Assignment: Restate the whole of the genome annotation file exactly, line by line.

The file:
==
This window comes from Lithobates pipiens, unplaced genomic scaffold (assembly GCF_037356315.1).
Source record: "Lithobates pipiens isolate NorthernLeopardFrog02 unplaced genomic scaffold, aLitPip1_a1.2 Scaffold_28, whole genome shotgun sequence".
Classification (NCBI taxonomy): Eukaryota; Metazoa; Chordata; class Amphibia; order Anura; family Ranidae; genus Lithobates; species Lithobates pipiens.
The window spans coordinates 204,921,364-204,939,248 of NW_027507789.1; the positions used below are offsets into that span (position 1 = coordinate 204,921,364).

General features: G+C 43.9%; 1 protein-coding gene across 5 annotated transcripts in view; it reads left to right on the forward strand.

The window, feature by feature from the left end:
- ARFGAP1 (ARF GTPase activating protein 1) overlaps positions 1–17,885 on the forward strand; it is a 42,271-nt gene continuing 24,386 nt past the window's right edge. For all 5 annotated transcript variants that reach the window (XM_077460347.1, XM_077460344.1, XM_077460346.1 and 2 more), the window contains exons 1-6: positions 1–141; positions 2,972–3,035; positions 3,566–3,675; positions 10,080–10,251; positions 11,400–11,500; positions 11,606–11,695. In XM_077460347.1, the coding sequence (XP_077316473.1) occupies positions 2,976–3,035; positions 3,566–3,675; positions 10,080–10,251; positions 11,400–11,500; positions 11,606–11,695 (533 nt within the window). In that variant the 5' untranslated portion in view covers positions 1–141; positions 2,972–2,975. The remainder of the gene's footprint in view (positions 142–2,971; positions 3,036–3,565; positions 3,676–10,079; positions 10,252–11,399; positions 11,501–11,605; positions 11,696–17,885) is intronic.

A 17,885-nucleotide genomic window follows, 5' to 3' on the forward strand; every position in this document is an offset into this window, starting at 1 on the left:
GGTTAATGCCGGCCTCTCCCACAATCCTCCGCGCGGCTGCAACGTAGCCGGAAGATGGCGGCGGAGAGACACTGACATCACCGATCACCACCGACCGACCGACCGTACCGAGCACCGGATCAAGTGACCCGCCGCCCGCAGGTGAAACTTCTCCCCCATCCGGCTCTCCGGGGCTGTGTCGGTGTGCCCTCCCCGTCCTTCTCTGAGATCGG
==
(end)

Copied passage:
This window comes from Lithobates pipiens, unplaced genomic scaffold (assembly GCF_037356315.1).
Source record: "Lithobates pipiens isolate NorthernLeopardFrog02 unplaced genomic scaffold, aLitPip1_a1.2 Scaffold_28, whole genome shotgun sequence".
Classification (NCBI taxonomy): Eukaryota; Metazoa; Chordata; class Amphibia; order Anura; family Ranidae; genus Lithobates; species Lithobates pipiens.
The window spans coordinates 204,921,364-204,939,248 of NW_027507789.1; the positions used below are offsets into that span (position 1 = coordinate 204,921,364).

General features: G+C 43.9%; 1 protein-coding gene across 5 annotated transcripts in view; it reads left to right on the forward strand.

The window, feature by feature from the left end:
- ARFGAP1 (ARF GTPase activating protein 1) overlaps positions 1–17,885 on the forward strand; it is a 42,271-nt gene continuing 24,386 nt past the window's right edge. For all 5 annotated transcript variants that reach the window (XM_077460347.1, XM_077460344.1, XM_077460346.1 and 2 more), the window contains exons 1-6: positions 1–141; positions 2,972–3,035; positions 3,566–3,675; positions 10,080–10,251; positions 11,400–11,500; positions 11,606–11,695. In XM_077460347.1, the coding sequence (XP_077316473.1) occupies positions 2,976–3,035; positions 3,566–3,675; positions 10,080–10,251; positions 11,400–11,500; positions 11,606–11,695 (533 nt within the window). In that variant the 5' untranslated portion in view covers positions 1–141; positions 2,972–2,975. The remainder of the gene's footprint in view (positions 142–2,971; positions 3,036–3,565; positions 3,676–10,079; positions 10,252–11,399; positions 11,501–11,605; positions 11,696–17,885) is intronic.

A 17,885-nucleotide genomic window follows, 5' to 3' on the forward strand; every position in this document is an offset into this window, starting at 1 on the left:
GGTTAATGCCGGCCTCTCCCACAATCCTCCGCGCGGCTGCAACGTAGCCGGAAGATGGCGGCGGAGAGACACTGACATCACCGATCACCACCGACCGACCGACCGTACCGAGCACCGGATCAAGTGACCCGCCGCCCGCAGGTGAAACTTCTCCCCCATCCGGCTCTCCGGGGCTGTGTCGGTGTGCCCTCCCCGTCCTTCTCTGAGATCGG